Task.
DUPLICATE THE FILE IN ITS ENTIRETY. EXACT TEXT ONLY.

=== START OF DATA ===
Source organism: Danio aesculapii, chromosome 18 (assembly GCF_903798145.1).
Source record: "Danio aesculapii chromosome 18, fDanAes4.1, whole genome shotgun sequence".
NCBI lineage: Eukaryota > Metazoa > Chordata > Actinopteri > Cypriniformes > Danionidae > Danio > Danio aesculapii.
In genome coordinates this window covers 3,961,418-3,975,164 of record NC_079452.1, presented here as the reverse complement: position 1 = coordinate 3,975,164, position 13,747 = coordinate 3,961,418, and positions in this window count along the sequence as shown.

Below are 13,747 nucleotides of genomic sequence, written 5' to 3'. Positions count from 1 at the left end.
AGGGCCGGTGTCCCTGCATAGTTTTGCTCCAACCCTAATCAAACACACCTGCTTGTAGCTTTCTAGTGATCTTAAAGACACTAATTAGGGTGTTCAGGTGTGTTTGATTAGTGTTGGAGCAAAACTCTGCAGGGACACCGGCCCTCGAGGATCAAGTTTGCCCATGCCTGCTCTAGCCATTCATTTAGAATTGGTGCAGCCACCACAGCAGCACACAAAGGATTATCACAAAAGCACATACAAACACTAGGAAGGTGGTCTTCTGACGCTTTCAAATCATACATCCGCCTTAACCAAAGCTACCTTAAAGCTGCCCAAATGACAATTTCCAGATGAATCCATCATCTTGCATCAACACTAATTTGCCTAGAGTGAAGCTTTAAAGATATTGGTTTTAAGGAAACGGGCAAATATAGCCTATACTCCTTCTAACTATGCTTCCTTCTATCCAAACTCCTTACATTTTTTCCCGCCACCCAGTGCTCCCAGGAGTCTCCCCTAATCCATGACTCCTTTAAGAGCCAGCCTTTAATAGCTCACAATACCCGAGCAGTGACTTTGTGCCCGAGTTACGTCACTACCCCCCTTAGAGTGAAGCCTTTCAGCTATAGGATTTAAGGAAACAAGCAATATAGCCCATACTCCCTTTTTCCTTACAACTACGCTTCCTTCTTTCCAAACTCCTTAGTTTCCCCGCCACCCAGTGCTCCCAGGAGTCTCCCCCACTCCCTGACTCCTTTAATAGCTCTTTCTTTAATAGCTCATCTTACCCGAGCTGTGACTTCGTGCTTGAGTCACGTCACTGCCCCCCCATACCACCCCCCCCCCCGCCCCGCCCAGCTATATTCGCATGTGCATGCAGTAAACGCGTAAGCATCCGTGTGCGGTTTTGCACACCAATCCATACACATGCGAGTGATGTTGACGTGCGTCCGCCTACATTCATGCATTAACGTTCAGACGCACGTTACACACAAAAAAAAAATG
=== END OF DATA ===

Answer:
Source organism: Danio aesculapii, chromosome 18 (assembly GCF_903798145.1).
Source record: "Danio aesculapii chromosome 18, fDanAes4.1, whole genome shotgun sequence".
NCBI lineage: Eukaryota > Metazoa > Chordata > Actinopteri > Cypriniformes > Danionidae > Danio > Danio aesculapii.
In genome coordinates this window covers 3,961,418-3,975,164 of record NC_079452.1, presented here as the reverse complement: position 1 = coordinate 3,975,164, position 13,747 = coordinate 3,961,418, and positions in this window count along the sequence as shown.

Below are 13,747 nucleotides of genomic sequence, written 5' to 3'. Positions count from 1 at the left end.
AGGGCCGGTGTCCCTGCATAGTTTTGCTCCAACCCTAATCAAACACACCTGCTTGTAGCTTTCTAGTGATCTTAAAGACACTAATTAGGGTGTTCAGGTGTGTTTGATTAGTGTTGGAGCAAAACTCTGCAGGGACACCGGCCCTCGAGGATCAAGTTTGCCCATGCCTGCTCTAGCCATTCATTTAGAATTGGTGCAGCCACCACAGCAGCACACAAAGGATTATCACAAAAGCACATACAAACACTAGGAAGGTGGTCTTCTGACGCTTTCAAATCATACATCCGCCTTAACCAAAGCTACCTTAAAGCTGCCCAAATGACAATTTCCAGATGAATCCATCATCTTGCATCAACACTAATTTGCCTAGAGTGAAGCTTTAAAGATATTGGTTTTAAGGAAACGGGCAAATATAGCCTATACTCCTTCTAACTATGCTTCCTTCTATCCAAACTCCTTACATTTTTTCCCGCCACCCAGTGCTCCCAGGAGTCTCCCCTAATCCATGACTCCTTTAAGAGCCAGCCTTTAATAGCTCACAATACCCGAGCAGTGACTTTGTGCCCGAGTTACGTCACTACCCCCCTTAGAGTGAAGCCTTTCAGCTATAGGATTTAAGGAAACAAGCAATATAGCCCATACTCCCTTTTTCCTTACAACTACGCTTCCTTCTTTCCAAACTCCTTAGTTTCCCCGCCACCCAGTGCTCCCAGGAGTCTCCCCCACTCCCTGACTCCTTTAATAGCTCTTTCTTTAATAGCTCATCTTACCCGAGCTGTGACTTCGTGCTTGAGTCACGTCACTGCCCCCCCATACCACCCCCCCCCCCGCCCCGCCCAGCTATATTCGCATGTGCATGCAGTAAACGCGTAAGCATCCGTGTGCGGTTTTGCACACCAATCCATACACATGCGAGTGATGTTGACGTGCGTCCGCCTACATTCATGCATTAACGTTCAGACGCACGTTACACACAAAAAAAAAATG